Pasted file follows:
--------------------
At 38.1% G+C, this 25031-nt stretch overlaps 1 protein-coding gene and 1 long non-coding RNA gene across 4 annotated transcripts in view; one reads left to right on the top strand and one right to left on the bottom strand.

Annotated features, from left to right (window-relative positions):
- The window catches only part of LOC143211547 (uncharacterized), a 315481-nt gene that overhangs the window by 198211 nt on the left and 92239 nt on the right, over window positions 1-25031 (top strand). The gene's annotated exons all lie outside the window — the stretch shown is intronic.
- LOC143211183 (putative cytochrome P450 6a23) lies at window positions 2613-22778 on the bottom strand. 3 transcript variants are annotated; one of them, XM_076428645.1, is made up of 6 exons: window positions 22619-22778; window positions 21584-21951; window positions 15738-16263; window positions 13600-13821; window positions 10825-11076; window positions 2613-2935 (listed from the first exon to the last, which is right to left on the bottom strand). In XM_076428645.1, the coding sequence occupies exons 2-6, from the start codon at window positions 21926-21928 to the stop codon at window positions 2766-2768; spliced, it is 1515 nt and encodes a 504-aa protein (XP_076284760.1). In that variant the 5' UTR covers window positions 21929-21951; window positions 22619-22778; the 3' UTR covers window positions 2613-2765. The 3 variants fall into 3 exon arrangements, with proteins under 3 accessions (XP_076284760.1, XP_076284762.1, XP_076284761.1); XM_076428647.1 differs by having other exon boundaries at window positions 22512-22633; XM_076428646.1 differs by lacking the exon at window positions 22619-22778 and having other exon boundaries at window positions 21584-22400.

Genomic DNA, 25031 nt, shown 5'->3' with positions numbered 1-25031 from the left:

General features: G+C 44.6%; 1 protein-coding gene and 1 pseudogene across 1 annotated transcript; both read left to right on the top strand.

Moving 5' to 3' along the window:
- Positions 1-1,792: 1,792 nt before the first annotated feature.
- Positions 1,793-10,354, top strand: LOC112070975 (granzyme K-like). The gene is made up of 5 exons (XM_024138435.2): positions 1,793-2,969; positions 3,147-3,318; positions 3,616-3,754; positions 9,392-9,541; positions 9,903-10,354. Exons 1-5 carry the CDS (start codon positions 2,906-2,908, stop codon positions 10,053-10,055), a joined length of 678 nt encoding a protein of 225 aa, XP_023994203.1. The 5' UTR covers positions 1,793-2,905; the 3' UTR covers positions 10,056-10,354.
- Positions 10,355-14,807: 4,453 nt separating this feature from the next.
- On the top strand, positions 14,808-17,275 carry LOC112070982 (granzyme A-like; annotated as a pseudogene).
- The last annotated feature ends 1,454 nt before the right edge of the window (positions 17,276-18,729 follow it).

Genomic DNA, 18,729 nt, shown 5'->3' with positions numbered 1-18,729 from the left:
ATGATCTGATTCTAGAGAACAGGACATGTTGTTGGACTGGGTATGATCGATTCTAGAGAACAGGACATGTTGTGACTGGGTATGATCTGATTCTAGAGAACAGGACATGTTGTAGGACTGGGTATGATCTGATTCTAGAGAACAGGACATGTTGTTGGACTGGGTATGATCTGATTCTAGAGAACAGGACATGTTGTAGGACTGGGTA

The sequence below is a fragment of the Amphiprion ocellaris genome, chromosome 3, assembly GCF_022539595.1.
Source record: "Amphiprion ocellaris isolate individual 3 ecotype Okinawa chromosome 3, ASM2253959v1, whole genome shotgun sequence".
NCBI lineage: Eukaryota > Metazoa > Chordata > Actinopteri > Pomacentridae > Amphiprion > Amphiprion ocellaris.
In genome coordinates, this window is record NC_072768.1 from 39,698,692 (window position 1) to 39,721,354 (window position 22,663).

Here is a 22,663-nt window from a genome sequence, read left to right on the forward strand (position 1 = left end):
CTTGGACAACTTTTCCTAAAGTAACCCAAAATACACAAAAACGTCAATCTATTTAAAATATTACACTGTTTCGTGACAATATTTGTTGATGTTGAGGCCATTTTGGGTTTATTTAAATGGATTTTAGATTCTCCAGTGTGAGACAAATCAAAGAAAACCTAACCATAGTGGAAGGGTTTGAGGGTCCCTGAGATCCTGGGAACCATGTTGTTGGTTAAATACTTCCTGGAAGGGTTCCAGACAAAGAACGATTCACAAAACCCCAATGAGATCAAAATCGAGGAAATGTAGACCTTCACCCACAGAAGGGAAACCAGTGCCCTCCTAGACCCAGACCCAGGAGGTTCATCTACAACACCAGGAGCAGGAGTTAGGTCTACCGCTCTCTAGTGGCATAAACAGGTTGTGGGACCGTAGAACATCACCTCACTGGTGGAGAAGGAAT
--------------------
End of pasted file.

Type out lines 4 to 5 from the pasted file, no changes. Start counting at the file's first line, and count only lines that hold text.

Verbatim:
- LOC143211183 (putative cytochrome P450 6a23) lies at window positions 2613-22778 on the bottom strand. 3 transcript variants are annotated; one of them, XM_076428645.1, is made up of 6 exons: window positions 22619-22778; window positions 21584-21951; window positions 15738-16263; window positions 13600-13821; window positions 10825-11076; window positions 2613-2935 (listed from the first exon to the last, which is right to left on the bottom strand). In XM_076428645.1, the coding sequence occupies exons 2-6, from the start codon at window positions 21926-21928 to the stop codon at window positions 2766-2768; spliced, it is 1515 nt and encodes a 504-aa protein (XP_076284760.1). In that variant the 5' UTR covers window positions 21929-21951; window positions 22619-22778; the 3' UTR covers window positions 2613-2765. The 3 variants fall into 3 exon arrangements, with proteins under 3 accessions (XP_076284760.1, XP_076284762.1, XP_076284761.1); XM_076428647.1 differs by having other exon boundaries at window positions 22512-22633; XM_076428646.1 differs by lacking the exon at window positions 22619-22778 and having other exon boundaries at window positions 21584-22400.

Genomic DNA, 25031 nt, shown 5'->3' with positions numbered 1-25031 from the left: